RANDOMS study making sense of malnutrition

We could gain some clarity on how changes in body composition affect outcomes for people with pancreatic cancer from RANDOMS, a substudy being run as part of the MASTERPLAN clinical trial.

Pancreatic cancer is associated with a high prevalence of weight loss and malnutrition. A loss of muscle tissue can impact general function and wellbeing, and evidence suggests that changes in body composition can affect outcomes for patients at all stages of pancreatic cancer.

Despite the impact body composition can have on outcomes for patients, very little is known about how it operates and how to treat it, and it can be difficult to measure. Pancreatic cancer patients commonly have their body mass index (BMI) monitored, but this does not accurately identify changes in muscle tissue. The gold standard of body composition measurement is CT scan assessment, but this is time consuming and requires skilled staff, and so it is not always a viable option.

In the RANDOMS study, led by Ms Belinda Steer, another tool, the Patient Generated Subjective Global Assessment (PG-SGA) will be used and compared to CT scan assessments. The PG-SGA is a quick, accessible and low-cost tool commonly used by dietitians to assess the presence of malnutrition, which includes a subjective assessment of muscle tissue. Researchers believe that this tool could possibly be shown to be a suitable alternative to CT scans to determine significant levels of muscle loss.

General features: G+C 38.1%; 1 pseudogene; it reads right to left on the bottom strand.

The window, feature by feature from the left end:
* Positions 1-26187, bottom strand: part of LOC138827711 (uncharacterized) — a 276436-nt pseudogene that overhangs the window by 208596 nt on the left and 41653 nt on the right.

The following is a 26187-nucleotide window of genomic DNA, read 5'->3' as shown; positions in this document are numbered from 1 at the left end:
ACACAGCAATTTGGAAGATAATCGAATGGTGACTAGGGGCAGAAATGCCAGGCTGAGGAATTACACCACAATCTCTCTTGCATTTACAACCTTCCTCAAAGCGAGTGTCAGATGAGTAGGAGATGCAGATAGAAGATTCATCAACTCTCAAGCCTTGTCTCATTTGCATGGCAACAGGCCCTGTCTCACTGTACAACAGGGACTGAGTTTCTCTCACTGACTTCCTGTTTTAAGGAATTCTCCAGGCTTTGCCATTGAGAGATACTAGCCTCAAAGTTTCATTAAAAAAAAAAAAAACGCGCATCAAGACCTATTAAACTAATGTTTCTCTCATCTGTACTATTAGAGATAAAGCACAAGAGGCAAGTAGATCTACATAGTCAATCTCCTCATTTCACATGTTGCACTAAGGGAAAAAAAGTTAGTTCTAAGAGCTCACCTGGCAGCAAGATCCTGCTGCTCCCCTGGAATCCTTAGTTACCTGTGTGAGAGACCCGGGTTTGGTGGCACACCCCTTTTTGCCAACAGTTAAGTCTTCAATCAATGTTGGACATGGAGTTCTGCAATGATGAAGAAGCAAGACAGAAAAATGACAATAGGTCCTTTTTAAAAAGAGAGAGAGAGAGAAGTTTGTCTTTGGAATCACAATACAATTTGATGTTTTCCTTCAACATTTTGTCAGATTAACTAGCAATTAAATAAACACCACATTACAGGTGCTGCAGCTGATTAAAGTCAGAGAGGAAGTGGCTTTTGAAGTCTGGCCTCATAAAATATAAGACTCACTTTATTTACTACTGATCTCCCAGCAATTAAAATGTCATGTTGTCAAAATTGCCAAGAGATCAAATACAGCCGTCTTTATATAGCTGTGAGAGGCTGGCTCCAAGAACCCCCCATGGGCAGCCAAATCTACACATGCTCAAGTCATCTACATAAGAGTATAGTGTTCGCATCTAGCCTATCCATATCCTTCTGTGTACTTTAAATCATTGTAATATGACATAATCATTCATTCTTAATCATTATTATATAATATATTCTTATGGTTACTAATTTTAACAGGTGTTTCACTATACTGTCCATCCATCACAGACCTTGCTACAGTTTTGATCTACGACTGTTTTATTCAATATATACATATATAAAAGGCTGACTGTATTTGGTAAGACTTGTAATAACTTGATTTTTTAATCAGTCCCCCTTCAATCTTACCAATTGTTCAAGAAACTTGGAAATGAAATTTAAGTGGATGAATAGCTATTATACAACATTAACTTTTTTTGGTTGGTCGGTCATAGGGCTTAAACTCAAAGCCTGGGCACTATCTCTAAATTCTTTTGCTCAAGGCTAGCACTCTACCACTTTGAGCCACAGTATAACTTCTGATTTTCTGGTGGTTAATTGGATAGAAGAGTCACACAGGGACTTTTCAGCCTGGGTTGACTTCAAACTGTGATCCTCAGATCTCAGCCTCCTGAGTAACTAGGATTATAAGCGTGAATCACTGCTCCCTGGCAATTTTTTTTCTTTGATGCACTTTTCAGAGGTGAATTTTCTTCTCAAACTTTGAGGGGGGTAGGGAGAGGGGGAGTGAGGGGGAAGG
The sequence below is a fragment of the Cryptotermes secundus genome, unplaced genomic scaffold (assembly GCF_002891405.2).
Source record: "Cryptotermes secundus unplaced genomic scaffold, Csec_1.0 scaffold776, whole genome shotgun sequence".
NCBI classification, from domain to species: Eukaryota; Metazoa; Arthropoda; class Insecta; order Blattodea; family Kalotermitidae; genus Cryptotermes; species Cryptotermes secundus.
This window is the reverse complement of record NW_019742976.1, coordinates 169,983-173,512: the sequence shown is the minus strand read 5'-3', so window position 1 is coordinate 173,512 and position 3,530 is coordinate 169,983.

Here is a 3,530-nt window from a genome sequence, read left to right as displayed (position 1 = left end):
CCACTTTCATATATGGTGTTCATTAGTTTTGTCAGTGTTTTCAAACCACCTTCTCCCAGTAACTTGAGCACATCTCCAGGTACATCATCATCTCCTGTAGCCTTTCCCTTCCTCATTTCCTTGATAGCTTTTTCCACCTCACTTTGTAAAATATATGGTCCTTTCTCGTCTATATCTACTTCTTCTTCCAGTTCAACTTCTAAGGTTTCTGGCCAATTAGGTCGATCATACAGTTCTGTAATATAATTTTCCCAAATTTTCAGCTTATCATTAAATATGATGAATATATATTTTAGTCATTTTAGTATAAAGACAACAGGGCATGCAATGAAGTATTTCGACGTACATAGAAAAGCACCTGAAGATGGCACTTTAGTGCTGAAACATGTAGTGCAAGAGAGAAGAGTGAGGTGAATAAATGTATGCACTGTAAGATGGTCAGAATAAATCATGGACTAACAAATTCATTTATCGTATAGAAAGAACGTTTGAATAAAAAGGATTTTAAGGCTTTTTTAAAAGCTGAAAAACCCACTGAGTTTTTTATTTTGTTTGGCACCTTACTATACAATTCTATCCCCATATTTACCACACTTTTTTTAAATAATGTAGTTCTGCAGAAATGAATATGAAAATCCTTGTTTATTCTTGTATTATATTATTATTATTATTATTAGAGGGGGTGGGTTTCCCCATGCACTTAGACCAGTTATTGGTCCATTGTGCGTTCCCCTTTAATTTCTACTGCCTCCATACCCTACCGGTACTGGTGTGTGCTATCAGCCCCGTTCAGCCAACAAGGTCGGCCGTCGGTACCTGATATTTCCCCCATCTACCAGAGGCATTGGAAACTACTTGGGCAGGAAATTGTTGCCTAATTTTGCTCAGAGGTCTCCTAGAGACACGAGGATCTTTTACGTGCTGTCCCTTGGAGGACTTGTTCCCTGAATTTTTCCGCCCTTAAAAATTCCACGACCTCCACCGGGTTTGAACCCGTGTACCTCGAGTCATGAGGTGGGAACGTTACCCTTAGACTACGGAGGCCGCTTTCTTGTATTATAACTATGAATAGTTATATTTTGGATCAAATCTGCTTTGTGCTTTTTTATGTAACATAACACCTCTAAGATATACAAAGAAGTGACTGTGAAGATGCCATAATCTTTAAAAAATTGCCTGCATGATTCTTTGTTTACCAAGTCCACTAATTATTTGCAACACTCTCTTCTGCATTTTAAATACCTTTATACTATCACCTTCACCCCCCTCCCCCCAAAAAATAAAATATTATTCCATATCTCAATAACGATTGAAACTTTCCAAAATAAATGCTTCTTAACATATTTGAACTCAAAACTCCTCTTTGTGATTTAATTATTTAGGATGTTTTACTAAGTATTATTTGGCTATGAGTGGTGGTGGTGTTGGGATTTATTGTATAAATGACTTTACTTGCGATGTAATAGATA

RANDOMS is being conducted as a substudy of the MASTERPLAN trial for pancreatic cancer patients. The clinical trial presents an opportunity for researchers to collect malnutrition and body composition assessment data on this patient population and compare the two measurement tools. Ms Steer believes that this study is an important first step in the process of finding out more about body composition in pancreatic cancer patients.

“Comparing these two tools could help us to improve our assessment, and therefore our management of pancreatic cancer patients in the future,” she says. “This is also an opportunity for us to collect valuable information on the nutritional status of pancreatic cancer patients as part of a wider study.”

Although it is clear that body composition has a significant impact on pancreatic cancer outcomes, the best way to use this information is not yet clear. The results of this study will bring researchers one step closer to understanding and treating this disease.

Learn more and support pancreatic cancer research here.

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